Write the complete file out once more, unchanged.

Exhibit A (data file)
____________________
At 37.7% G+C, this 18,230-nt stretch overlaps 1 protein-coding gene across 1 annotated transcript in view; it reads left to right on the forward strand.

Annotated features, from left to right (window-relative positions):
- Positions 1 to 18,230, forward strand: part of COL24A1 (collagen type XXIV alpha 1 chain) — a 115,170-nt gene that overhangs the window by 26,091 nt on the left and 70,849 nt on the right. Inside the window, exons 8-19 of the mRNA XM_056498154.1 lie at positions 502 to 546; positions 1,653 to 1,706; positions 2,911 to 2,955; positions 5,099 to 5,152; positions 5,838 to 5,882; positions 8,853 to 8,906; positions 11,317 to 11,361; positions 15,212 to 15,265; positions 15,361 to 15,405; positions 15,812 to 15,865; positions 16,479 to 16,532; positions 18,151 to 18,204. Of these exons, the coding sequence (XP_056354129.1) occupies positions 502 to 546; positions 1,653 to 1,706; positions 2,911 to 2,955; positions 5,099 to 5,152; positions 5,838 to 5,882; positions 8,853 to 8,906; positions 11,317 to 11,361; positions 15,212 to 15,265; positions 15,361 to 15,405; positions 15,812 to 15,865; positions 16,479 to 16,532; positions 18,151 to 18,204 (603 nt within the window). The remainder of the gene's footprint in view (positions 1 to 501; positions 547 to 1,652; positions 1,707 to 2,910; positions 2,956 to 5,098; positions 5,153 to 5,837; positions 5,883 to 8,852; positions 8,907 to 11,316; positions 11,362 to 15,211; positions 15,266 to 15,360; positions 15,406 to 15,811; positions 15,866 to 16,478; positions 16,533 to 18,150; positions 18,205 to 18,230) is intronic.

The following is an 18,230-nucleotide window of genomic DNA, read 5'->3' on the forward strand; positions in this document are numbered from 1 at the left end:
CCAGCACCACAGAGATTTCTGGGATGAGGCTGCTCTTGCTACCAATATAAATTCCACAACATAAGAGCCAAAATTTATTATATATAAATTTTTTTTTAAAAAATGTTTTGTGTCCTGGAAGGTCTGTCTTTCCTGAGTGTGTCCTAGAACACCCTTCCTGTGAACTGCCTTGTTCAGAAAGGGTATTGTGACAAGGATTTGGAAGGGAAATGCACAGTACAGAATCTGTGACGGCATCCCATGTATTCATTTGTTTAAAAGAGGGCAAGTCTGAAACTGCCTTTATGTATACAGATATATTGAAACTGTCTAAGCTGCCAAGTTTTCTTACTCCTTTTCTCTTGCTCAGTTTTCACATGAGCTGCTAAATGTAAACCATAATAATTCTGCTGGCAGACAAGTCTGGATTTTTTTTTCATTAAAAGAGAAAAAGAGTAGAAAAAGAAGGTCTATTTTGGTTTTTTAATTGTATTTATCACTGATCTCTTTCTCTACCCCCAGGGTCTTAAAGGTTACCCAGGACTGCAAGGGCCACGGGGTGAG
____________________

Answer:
At 37.7% G+C, this 18,230-nt stretch overlaps 1 protein-coding gene across 1 annotated transcript in view; it reads left to right on the forward strand.

Annotated features, from left to right (window-relative positions):
- Positions 1 to 18,230, forward strand: part of COL24A1 (collagen type XXIV alpha 1 chain) — a 115,170-nt gene that overhangs the window by 26,091 nt on the left and 70,849 nt on the right. Inside the window, exons 8-19 of the mRNA XM_056498154.1 lie at positions 502 to 546; positions 1,653 to 1,706; positions 2,911 to 2,955; positions 5,099 to 5,152; positions 5,838 to 5,882; positions 8,853 to 8,906; positions 11,317 to 11,361; positions 15,212 to 15,265; positions 15,361 to 15,405; positions 15,812 to 15,865; positions 16,479 to 16,532; positions 18,151 to 18,204. Of these exons, the coding sequence (XP_056354129.1) occupies positions 502 to 546; positions 1,653 to 1,706; positions 2,911 to 2,955; positions 5,099 to 5,152; positions 5,838 to 5,882; positions 8,853 to 8,906; positions 11,317 to 11,361; positions 15,212 to 15,265; positions 15,361 to 15,405; positions 15,812 to 15,865; positions 16,479 to 16,532; positions 18,151 to 18,204 (603 nt within the window). The remainder of the gene's footprint in view (positions 1 to 501; positions 547 to 1,652; positions 1,707 to 2,910; positions 2,956 to 5,098; positions 5,153 to 5,837; positions 5,883 to 8,852; positions 8,907 to 11,316; positions 11,362 to 15,211; positions 15,266 to 15,360; positions 15,406 to 15,811; positions 15,866 to 16,478; positions 16,533 to 18,150; positions 18,205 to 18,230) is intronic.

The following is an 18,230-nucleotide window of genomic DNA, read 5'->3' on the forward strand; positions in this document are numbered from 1 at the left end:
CCAGCACCACAGAGATTTCTGGGATGAGGCTGCTCTTGCTACCAATATAAATTCCACAACATAAGAGCCAAAATTTATTATATATAAATTTTTTTTTAAAAAATGTTTTGTGTCCTGGAAGGTCTGTCTTTCCTGAGTGTGTCCTAGAACACCCTTCCTGTGAACTGCCTTGTTCAGAAAGGGTATTGTGACAAGGATTTGGAAGGGAAATGCACAGTACAGAATCTGTGACGGCATCCCATGTATTCATTTGTTTAAAAGAGGGCAAGTCTGAAACTGCCTTTATGTATACAGATATATTGAAACTGTCTAAGCTGCCAAGTTTTCTTACTCCTTTTCTCTTGCTCAGTTTTCACATGAGCTGCTAAATGTAAACCATAATAATTCTGCTGGCAGACAAGTCTGGATTTTTTTTTCATTAAAAGAGAAAAAGAGTAGAAAAAGAAGGTCTATTTTGGTTTTTTAATTGTATTTATCACTGATCTCTTTCTCTACCCCCAGGGTCTTAAAGGTTACCCAGGACTGCAAGGGCCACGGGGTGAG